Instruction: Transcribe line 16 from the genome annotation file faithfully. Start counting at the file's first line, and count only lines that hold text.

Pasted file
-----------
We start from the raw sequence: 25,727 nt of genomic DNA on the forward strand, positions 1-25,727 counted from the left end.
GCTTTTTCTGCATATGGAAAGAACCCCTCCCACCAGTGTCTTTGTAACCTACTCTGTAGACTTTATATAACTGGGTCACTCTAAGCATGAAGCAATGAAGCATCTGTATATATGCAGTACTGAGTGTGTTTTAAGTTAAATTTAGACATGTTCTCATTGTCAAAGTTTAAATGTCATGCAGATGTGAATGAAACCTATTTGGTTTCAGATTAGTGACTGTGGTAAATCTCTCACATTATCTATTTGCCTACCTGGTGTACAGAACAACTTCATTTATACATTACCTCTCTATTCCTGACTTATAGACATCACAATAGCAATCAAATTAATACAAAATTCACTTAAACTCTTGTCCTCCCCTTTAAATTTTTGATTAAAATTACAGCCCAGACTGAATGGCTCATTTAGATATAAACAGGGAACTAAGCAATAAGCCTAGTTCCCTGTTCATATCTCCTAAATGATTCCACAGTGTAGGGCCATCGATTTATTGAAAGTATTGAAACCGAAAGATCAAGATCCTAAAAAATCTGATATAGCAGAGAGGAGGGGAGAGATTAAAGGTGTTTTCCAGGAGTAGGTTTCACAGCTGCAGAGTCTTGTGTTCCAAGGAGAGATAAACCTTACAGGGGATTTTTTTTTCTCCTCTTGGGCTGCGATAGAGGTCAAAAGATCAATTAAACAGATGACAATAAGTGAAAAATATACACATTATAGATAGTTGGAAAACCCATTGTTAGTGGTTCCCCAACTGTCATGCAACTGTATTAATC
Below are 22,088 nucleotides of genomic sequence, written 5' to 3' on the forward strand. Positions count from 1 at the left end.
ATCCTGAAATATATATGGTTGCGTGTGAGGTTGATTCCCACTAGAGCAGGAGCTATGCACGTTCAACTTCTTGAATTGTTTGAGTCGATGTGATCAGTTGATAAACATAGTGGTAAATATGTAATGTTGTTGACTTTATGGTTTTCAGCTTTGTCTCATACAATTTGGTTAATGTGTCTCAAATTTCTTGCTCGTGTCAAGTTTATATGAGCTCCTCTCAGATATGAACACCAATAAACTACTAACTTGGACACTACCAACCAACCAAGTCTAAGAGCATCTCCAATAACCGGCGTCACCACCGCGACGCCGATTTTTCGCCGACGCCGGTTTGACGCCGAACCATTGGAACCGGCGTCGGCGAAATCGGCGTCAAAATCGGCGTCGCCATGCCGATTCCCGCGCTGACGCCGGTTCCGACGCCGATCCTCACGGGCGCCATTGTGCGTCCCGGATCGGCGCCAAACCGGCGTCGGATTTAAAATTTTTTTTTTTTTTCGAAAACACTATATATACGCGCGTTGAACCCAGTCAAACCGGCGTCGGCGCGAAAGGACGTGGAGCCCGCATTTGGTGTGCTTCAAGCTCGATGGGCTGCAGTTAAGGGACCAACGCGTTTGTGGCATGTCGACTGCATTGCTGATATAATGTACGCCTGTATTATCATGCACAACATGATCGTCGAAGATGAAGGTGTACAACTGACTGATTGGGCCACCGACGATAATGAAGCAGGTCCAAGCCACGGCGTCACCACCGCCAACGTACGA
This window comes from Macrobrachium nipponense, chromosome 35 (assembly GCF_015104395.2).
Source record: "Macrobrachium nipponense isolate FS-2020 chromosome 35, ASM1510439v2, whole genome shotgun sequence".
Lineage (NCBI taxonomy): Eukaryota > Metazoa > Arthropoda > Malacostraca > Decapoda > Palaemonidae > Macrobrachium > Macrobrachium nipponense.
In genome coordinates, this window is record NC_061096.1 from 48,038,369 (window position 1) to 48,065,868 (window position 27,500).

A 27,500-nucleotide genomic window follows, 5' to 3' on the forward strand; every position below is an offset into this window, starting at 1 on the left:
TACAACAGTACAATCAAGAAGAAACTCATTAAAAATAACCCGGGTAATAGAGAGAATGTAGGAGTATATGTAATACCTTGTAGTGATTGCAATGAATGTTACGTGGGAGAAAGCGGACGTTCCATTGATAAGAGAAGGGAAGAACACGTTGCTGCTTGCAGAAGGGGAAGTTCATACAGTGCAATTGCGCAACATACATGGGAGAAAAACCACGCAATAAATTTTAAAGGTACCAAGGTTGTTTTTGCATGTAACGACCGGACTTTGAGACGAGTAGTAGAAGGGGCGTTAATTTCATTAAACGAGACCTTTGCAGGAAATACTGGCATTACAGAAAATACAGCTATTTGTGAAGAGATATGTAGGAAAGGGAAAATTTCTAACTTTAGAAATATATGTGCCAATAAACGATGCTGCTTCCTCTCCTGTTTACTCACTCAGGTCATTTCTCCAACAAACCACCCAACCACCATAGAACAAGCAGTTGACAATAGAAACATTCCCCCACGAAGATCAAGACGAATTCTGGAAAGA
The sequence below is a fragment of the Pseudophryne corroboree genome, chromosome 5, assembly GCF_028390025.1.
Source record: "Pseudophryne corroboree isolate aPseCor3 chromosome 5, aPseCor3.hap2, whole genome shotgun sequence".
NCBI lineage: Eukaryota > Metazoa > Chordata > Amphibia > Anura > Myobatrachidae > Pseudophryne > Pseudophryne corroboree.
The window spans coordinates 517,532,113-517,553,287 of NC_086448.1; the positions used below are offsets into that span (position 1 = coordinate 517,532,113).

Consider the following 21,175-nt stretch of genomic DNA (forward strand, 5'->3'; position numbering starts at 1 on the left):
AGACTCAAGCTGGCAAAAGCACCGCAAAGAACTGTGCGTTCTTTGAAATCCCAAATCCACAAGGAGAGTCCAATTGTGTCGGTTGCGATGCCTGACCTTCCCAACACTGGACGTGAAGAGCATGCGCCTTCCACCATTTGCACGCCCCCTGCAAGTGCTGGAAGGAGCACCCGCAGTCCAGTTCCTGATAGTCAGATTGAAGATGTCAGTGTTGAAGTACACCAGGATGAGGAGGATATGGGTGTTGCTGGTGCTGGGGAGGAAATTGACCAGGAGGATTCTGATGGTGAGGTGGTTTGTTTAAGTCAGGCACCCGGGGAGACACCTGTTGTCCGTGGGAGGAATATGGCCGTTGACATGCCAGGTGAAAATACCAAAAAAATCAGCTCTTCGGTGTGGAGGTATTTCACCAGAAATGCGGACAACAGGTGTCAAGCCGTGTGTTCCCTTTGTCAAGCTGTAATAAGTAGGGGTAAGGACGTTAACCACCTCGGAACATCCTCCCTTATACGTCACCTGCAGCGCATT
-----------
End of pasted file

AGACTCAAGCTGGCAAAAGCACCGCAAAGAACTGTGCGTTCTTTGAAATCCCAAATCCACAAGGAGAGTCCAATTGTGTCGGTTGCGATGCCTGACCTTCCCAACACTGGACGTGAAGAGCATGCGCCTTCCACCATTTGCACGCCCCCTGCAAGTGCTGGAAGGAGCACCCGCAGTCCAGTTCCTGATAGTCAGATTGAAGATGTCAGTGTTGAAGTACACCAGGATGAGGAGGATATGGGTGTTGCTGGTGCTGGGGAGGAAATTGACCAGGAGGATTCTGATGGTGAGGTGGTTTGTTTAAGTCAGGCACCCGGGGAGACACCTGTTGTCCGTGGGAGGAATATGGCCGTTGACATGCCAGGTGAAAATACCAAAAAAATCAGCTCTTCGGTGTGGAGGTATTTCACCAGAAATGCGGACAACAGGTGTCAAGCCGTGTGTTCCCTTTGTCAAGCTGTAATAAGTAGGGGTAAGGACGTTAACCACCTCGGAACATCCTCCCTTATACGTCACCTGCAGCGCATT